It must be web site redesign season. Everyone is calling us to ask for new web sites, additional sections and functionality, or spiffed-up graphics and layouts. Last week, I wrote about the great fun I hadredesigning the web site for a local jewelry artist, Elizabeth Kline. This week, I’d like to share the process for an entirely different type of redesign project, this time for a fantastic group of people doing good for the world from their Unitarian Universalist congregation outside Philadelphia.
The Main Line Unitarian Church (MLUC) has been a Jebraweb client since 2010, when we took their existing web site and moved it from a proprietary system into Joomla, an open-source content management system, automating pieces of content layout and structure that had been part of manual processes for many years. In the time since 2010, MLUC has gone through a major Joomla core software upgrade — one the Joomla developer community agreed would forever be remembered as universally painful — and now a smaller, more manageable upgrade which they coupled with some smaller functionality and design upgrades. In other words, we are in it for the long haul with this client, and working with them through three solid projects has been a pleasure, each and every time.
How did it go this time? Same as always — smooth and steady.
The major impetus for this upgrade was the Joomla development cycle, which gave us plenty of notice that Joomla would stop supporting the version MLUC was using as of January 2015. We informed all of our clients about this end-of-life moment in the spring of 2014 so that they could plan their upgrades accordingly. Beginning on that end-of-life date, the Joomla software developers would stop patching newly-discovered holes in the existing software — no more security releases, no more upgrades. A new version of Joomla was available, and the developers at the Joomla project (who work for free — it’s open-source software) wanted people to use it.
MLUC chose to use this as an opportunity to gently tweak design elements and some additional services their site provides. We put together a detailed proposal and planned the work carefully.
MLUC’s old site had not included accomodations for mobile devices; in other words, it was not a responsive site. The site was visible on phones, but it wasn’t pretty. We all agreed that the new site had to be mobile-friendly, both for the ease of the site’s users and for the preference given to mobile-friendly sites in search engines like Google. It took some time to choose a new Joomla theme that allowed for that kind of responsive display while also keeping the look-and-feel similar enough to their old site, but we finally settled on Churchy, a theme designed by Webthemer to be great for houses of worship. It came with lots of extras we needed, and allowed us to closely mimic the look of the old site, but in a more modern way.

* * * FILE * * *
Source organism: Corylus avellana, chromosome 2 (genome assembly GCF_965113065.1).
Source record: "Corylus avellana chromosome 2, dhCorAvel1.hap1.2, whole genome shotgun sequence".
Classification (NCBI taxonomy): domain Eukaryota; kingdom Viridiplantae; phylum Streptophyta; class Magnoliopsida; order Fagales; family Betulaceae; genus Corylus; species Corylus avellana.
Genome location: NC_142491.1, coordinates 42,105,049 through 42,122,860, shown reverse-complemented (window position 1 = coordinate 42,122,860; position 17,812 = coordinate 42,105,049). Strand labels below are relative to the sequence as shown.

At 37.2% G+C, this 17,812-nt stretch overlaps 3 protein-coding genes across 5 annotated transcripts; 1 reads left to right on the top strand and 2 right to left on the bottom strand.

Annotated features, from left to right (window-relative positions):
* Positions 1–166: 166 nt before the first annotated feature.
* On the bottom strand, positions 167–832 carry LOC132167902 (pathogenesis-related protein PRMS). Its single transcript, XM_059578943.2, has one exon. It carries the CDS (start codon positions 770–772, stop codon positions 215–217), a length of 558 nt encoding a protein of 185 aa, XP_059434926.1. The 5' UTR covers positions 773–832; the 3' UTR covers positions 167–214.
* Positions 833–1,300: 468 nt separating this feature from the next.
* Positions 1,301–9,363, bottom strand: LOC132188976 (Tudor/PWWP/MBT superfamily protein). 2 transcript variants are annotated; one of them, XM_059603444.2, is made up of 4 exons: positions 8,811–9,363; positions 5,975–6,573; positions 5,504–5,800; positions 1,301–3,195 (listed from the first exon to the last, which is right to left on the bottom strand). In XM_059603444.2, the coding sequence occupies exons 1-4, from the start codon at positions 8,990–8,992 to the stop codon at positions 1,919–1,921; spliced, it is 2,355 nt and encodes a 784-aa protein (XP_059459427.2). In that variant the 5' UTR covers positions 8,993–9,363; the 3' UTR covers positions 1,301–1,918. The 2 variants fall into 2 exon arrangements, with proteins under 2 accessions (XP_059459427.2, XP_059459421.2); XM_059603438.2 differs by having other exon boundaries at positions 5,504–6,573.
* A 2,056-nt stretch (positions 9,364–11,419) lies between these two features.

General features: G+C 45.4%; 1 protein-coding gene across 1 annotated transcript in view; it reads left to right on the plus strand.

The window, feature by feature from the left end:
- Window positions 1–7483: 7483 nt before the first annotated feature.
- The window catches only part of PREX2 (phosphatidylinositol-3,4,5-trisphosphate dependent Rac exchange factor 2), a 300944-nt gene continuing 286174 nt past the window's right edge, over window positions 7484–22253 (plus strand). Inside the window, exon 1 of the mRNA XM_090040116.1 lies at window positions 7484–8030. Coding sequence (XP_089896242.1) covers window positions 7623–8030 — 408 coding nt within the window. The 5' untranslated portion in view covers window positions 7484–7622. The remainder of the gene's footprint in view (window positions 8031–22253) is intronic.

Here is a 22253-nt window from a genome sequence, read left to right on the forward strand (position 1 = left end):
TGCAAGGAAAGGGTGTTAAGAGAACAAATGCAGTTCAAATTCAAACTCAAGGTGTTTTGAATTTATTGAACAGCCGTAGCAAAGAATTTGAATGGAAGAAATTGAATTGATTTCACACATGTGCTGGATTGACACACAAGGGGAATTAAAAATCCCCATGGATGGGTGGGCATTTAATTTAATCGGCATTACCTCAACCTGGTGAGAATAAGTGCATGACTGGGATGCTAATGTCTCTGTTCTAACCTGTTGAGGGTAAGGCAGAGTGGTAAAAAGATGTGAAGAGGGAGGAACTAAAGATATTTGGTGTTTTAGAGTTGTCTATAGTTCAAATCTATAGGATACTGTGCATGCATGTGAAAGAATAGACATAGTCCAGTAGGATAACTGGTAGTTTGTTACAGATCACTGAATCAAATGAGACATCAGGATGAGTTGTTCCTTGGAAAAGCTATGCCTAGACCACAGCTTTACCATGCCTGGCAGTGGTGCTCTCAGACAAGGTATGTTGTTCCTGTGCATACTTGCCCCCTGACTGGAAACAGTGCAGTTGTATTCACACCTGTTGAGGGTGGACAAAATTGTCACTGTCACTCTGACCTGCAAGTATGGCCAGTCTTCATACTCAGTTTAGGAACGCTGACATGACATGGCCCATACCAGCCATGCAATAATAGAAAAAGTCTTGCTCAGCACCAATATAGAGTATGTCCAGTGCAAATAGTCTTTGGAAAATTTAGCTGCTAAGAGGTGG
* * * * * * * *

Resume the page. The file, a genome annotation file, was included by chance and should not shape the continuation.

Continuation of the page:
For years, MLUC had been using a calendaring function that was almost perfect, but not quite. Though the developer of that calendaring extension was willing to work with them on improving it, in the end, the best solution for MLUC was to bring in an RSS feed from their internal church management software. It saved on data entry for administrative staff, for one, and it required much less oversight. Not having to get the developer of the previous software to write new code for the new version of Joomla saved money, too.
Another change in functionality came from the increasing attention to social media. Adding share buttons and follow buttons was easy and will make it much more straightfoward for users of the site to keep others apprised of what’s happening at the church.
Finally, we were able to make great use of the embedded version of WidgetKit Lite, a multimedia tool that took MLUC’s previous smaller image slideshow and brought it front and center on the homepage — a great place to highlight the social action work constantly happening in and around the church.
Moving the contents of such a large site into, essentially, a new piece of software doesn’t happen overnight. In fact, this process took several months, and so the best way to do it was to build the new version of the site from a copy of the old one, and to hide it online in a location the public couldn’t see. We can’t tell you where we put it (sorry!), but we needed several things to make it work:
- Extra server space. MLUC’s host is a great organization called UUism, which provides very personalized support. They extended the space MLUC could take up on the server so that, while we made this transition, we could maintain the site in two different versions at once.
- SPTransfer. It’s the little software that made all of this possible. SPTransfer allowed us to make a copy of all of the site content and then let the hidden site, running the new version of Joomla, to suck it all into its database. In the not-so-distant past, this would have been a manual process that took days and days. SPTransfer made it happen in under an hour.
- Fine-toothed combs (metaphorically): Anything automated feels scary to a perfectionist like me. Did everything really look great? Did the style we chose for italic font work everywhere, or just in basic body text? All of these little details were checked and double checked by me and by the patient staff at MLUC. We all found little things that needed tweaking — things we would only notice if we’d gone through the site page by page.
In the end, MLUC is on the third version of its Joomla-backed site, and we can all honestly say that it runs better than it ever has before. Working with Dave Arnold, the Director of Administrator, has been a pleasure every time largely because he is able to prioritize, delegate, and put in perspective all the tasks needed, from planning the major project objectives to generating internal bandwidth when the moment requires it. I’m so pleased with the way this site turned out.